From Open Source@Seneca
Topics in Open Source Development
This course introduces students to the technological, social, and pragmatic aspects of developing open source software through direct involvement in the Mozilla project. Students will learn to use the tools, techniques, and strategies of open source developers. This is a project-based programming course. The Mozilla project has been chosen as an example open source project because of its maturity, breadth and depth of technology, and strong community.
Upon successful completion of this course students should be able to:
- Discuss the issues and currents in open source and open source development
- Describe the history and philosophy of an open source project
- Choose between the various open source licenses understanding the implications for users, developers, and the software community in general
- Use the communication modes particular to the open source world through participation in such things as mailing lists, IRC, wikis, etc.
- Use the tools of open source development, for example: distributed revision control; documentation tools; automated build and test systems; debuggers; source code utilities; tracking systems; on-line resources, etc.
- Work with a pre-existing large source code base
- Write software that integrates and interacts with existing open source systems (e.g., Firefox). For example: add-ons; bug fixes; new features; etc.
- Work collaboratively with fellow students and members of the Mozilla community.
This is a project course, and the majority of each student’s mark will come from work done on a real development project. The primary goal of this project is to get students involved in the Mozilla development community and codebase. Through this experience students will learn about the processes, tools, and practices involved in developing software as part of a large open source community.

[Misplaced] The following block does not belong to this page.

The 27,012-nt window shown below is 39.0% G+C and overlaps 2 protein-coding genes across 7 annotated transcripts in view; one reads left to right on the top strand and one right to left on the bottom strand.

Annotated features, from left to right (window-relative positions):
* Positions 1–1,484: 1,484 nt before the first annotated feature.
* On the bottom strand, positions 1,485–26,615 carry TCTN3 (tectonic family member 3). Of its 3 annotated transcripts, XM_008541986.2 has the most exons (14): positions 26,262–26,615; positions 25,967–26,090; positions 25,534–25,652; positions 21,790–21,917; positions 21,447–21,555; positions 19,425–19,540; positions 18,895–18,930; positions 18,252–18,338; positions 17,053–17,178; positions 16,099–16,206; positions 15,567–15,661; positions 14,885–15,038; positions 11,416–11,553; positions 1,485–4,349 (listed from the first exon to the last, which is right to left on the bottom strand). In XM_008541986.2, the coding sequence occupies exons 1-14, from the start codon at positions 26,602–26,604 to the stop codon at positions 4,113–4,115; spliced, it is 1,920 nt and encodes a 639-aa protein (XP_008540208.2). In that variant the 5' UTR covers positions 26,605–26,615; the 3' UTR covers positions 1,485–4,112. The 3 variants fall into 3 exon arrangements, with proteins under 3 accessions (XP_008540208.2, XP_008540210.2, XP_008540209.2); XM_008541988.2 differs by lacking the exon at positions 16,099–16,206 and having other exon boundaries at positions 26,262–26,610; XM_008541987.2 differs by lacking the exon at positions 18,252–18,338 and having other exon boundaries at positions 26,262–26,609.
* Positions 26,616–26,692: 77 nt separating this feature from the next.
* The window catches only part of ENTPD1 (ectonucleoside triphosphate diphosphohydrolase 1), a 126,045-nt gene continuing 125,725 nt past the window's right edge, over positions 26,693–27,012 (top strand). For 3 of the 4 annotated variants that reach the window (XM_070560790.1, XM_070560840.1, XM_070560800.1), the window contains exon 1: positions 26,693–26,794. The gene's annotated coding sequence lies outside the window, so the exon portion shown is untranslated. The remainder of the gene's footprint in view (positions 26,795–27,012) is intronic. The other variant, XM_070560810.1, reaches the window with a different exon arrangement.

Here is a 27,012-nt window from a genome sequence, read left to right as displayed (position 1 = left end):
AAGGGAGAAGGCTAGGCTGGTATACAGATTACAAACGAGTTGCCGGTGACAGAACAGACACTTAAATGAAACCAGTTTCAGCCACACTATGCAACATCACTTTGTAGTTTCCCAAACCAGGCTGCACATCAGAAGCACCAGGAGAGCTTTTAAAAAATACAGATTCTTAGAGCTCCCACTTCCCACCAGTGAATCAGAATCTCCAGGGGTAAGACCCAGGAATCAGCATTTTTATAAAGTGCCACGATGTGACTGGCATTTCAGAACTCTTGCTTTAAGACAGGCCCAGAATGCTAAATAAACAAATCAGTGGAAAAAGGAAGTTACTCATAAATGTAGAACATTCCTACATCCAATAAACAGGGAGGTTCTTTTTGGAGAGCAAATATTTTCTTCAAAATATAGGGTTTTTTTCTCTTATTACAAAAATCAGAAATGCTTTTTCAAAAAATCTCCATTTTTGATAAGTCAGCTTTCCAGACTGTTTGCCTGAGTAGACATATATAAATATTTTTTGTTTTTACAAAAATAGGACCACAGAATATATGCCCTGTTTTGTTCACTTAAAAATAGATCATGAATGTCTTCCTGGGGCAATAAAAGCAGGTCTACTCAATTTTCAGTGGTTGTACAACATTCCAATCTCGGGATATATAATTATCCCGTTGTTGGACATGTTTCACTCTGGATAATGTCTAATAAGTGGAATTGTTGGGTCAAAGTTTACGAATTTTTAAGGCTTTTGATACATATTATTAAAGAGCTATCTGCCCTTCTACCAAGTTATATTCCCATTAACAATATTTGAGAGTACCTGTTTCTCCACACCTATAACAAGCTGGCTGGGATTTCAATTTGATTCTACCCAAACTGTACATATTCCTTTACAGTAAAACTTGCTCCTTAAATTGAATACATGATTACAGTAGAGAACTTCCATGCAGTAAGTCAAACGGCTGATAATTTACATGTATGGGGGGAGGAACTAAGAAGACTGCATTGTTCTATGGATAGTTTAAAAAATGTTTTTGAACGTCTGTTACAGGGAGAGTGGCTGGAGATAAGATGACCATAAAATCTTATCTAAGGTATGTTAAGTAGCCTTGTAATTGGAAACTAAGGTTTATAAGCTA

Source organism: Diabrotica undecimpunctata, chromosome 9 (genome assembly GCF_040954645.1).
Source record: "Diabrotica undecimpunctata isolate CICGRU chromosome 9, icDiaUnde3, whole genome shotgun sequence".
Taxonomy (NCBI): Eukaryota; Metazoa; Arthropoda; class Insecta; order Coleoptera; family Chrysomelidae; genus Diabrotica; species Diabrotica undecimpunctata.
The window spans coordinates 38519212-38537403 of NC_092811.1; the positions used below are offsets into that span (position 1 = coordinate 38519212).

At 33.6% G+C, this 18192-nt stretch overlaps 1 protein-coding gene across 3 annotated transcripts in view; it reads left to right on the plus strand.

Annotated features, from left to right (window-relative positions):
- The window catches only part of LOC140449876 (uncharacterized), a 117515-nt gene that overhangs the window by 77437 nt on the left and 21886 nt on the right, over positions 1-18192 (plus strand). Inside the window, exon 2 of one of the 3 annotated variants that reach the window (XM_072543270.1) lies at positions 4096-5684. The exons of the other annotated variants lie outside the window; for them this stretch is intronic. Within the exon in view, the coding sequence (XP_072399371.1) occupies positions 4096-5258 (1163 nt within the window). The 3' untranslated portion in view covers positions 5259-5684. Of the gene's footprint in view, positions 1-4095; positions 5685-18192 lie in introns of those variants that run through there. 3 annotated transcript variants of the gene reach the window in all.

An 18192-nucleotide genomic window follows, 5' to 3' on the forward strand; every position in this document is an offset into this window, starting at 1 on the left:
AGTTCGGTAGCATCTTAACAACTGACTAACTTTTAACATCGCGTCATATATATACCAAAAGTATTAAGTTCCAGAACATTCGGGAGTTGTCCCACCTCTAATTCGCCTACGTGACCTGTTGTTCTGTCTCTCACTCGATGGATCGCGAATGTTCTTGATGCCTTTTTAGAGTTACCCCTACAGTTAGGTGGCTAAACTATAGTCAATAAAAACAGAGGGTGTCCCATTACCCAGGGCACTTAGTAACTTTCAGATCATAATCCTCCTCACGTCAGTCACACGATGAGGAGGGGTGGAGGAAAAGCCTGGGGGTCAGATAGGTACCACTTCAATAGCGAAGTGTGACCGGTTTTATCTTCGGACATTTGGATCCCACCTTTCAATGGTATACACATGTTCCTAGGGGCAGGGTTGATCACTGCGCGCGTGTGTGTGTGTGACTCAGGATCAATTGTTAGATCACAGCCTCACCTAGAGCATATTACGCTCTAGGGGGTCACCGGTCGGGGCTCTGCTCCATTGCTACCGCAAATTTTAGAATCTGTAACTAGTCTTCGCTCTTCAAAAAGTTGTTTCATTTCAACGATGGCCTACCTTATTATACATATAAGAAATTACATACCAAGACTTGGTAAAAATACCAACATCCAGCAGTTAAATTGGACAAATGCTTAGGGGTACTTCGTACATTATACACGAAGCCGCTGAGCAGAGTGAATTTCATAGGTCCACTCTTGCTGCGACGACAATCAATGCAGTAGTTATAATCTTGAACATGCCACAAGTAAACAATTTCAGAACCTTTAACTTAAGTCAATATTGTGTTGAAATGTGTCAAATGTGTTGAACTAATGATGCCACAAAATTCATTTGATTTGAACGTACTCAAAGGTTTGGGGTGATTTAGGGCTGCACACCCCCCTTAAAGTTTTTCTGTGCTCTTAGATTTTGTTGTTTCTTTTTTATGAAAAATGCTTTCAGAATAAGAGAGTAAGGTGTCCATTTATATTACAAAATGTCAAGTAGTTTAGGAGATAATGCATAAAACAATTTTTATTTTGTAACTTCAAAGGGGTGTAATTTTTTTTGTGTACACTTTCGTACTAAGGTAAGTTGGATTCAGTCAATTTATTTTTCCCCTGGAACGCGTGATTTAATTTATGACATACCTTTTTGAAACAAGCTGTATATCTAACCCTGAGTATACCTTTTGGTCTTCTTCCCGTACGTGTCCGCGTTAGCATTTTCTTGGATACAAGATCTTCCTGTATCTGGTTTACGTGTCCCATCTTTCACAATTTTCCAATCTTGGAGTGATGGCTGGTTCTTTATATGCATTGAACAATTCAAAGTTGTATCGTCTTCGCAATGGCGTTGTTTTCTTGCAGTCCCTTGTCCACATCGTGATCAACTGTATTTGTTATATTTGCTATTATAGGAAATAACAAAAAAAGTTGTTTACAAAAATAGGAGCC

Many of the practices inherent in open source development will seem to go against the structures often set in place for similar course work. For example, students are typically forbidden to collaborate with peers, to copy from the web, etc. However, these rules must be re-evaluated in the context of proper and pragmatic open source development practices.
First, consider the typical rules around cheating and plagiarism. In this assignment, students are encouraged to work within the set of best practices natural to open source development. Open source developers do not write from scratch what already exists and is freely available for use. Students should be thinking in terms of code reuse. It is acceptable for students to use code from other open source projects, so long as the license is amenable to the use.
Second, consider the typical restrictions on peer-collaboration. In this project students are encouraged to work together, to help one another, to look at each other's code, etc. Open source collaboration is about leveraging the collective knowledge of a community to help solve the problems of the individual.
Third, consider the sharp dividing line between student projects in most programming courses. For the most part, students are evaluated on their ability to do a particular project or to solve a particular problem on their own. The outcome is measured against peer outcomes. However, in this course students are not in competition with their peers; rather, they are all working on one large project (i.e., Mozilla) with many sub-projects within it. As a result, there is no clean line to divide one student’s work from another, or even student work from that of the open source community. This means that collaboration between students and even other members of the open source community is acceptable practice.
To summarize, students should:
- Help each other, contribute to one another’s projects